Set forth below is the text of a comment that I recently posted to the discussion thread for another blog entry at this site:
Uh oh, Rob. ESI Money is targeting you. He believes financial experts should publish their net worth and financial education showing their own success in following the advice they give.
He says what you say, Anonymous. Then below that he says that advisors should also tell HOW they made their money. He points out that some might make a lot of money as the result of some short-term project and then lose it; he says that it is the long term that matters. That’s what I believe.
If an advisor endorses Buy-and-Hold strategies and claims that he had made money with them, does he tell how much of what he made came post-1996, when the promotion of Buy-and-Hold strategies caused prices to rise to dangerous and unsustainable levels? Should the people who are listening to the fellow’s investing advice be counting the cotton-candy nothingness part of his portfolio as real wealth or should they be adjusting his numbers to show how much wealth he has accumulated when his wealth is measured REALISTICALLY?
You know what I think, Anonymous. Anyone who doesn’t make an adjustment for valuations is either uninformed as to the last 36 years of peer-reviewed research or is flat-out working a con on people, hoping that they will accept the nominal, unadjusted numbers as real. The reason why I am a big believer in using the peer-reviewed research as guidance is that the peer-reviewed research cuts through the cons, it exposes the con men (whether they are suffering from cognitive dissonance or not — most are, but still…) for what they are.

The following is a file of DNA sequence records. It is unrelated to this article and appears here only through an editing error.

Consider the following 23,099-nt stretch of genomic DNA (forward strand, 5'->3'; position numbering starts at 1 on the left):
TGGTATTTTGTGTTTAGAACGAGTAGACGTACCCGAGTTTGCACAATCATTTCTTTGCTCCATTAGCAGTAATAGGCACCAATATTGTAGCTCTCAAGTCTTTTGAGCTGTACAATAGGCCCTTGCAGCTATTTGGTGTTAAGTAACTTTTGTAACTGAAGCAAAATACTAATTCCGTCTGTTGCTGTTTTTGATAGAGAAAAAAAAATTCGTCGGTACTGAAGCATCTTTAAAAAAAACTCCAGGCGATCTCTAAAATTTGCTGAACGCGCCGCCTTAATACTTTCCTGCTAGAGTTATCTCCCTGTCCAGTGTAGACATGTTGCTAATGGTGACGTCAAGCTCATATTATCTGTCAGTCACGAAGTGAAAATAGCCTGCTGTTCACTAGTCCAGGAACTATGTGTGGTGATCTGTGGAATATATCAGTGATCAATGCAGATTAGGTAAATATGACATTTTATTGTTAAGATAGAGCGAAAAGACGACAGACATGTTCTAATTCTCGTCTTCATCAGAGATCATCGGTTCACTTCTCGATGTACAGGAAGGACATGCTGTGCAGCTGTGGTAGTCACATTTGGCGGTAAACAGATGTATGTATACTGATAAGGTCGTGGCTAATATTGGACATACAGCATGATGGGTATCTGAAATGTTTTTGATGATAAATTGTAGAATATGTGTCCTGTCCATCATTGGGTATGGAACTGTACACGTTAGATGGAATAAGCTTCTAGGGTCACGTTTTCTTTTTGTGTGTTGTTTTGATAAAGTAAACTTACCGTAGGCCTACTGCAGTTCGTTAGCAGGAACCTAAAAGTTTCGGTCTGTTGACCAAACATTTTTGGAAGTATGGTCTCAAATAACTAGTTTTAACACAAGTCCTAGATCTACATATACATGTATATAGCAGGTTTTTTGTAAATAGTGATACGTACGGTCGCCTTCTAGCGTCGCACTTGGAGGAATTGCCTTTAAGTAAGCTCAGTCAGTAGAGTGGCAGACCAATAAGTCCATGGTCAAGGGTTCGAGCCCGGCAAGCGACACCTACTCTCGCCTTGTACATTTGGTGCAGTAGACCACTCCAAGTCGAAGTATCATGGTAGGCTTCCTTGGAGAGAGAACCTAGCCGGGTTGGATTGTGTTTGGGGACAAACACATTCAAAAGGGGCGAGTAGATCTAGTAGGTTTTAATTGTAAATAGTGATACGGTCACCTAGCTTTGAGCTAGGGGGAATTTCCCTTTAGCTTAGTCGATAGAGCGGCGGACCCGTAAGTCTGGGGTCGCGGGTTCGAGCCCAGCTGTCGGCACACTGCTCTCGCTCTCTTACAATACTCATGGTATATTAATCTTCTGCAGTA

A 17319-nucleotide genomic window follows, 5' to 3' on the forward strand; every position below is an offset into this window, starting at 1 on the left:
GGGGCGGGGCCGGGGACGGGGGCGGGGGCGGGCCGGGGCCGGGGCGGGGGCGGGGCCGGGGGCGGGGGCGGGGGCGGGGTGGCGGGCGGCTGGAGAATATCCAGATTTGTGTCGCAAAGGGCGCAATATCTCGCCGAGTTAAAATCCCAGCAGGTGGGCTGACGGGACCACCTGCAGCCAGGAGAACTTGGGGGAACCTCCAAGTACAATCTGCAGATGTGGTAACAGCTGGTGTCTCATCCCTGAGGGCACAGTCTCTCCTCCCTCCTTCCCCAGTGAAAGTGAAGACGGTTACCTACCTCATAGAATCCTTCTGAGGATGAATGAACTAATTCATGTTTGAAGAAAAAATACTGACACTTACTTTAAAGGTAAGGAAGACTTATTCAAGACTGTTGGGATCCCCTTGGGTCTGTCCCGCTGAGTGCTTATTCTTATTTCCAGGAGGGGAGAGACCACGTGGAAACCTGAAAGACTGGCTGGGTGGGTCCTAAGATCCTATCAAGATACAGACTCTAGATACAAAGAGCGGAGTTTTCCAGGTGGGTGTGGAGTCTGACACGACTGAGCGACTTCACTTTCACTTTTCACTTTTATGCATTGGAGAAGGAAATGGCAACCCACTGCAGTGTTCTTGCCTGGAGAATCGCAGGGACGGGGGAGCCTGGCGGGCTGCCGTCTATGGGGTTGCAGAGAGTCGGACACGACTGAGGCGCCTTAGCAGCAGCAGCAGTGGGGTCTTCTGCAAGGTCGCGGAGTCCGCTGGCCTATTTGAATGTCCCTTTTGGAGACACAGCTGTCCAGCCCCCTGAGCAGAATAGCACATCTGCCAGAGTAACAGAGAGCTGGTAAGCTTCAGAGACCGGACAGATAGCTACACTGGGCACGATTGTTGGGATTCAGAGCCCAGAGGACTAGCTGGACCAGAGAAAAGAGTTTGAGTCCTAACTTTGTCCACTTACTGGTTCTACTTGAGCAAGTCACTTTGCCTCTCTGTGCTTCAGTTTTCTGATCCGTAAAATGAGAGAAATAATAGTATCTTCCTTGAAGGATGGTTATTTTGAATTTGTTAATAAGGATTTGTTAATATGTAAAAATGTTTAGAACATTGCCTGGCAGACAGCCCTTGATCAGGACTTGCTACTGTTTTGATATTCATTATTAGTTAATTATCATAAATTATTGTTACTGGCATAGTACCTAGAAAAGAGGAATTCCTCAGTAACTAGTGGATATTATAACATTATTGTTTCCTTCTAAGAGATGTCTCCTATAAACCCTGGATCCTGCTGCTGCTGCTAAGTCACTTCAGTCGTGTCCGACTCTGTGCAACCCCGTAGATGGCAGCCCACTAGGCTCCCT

I favor investing strategies that work longer than a single bull/bear cycle. Why? Because we all invest for longer than a single bull/bear cycle. The typical bull/bear cycle lasts 35 years. Most of us invest for roughly 60 years. Valuation-Informed Indexing TROUNCES Buy-and-Hold over 60-year time-periods. It’s not even remotely a close call. The risk is far, far less and the returns are far, far greater.
People should indeed look at whether advisors are able to create wealth for themselves. But they need to be careful not to be fooled by the smelly bull market garbage. They need to look at real numbers. They need to turn to peer-reviewed research for guidance. They need to cut through the cons that have come to dominate the investing advice field in the Buy-and-Hold Era. The wealth that matters is the wealth that lasts for the long term. For lasting wealth, you want to go with the first true research-based strategy and run, not walk, from those pushing the pure Get Rich Quick approach.
My sincere take.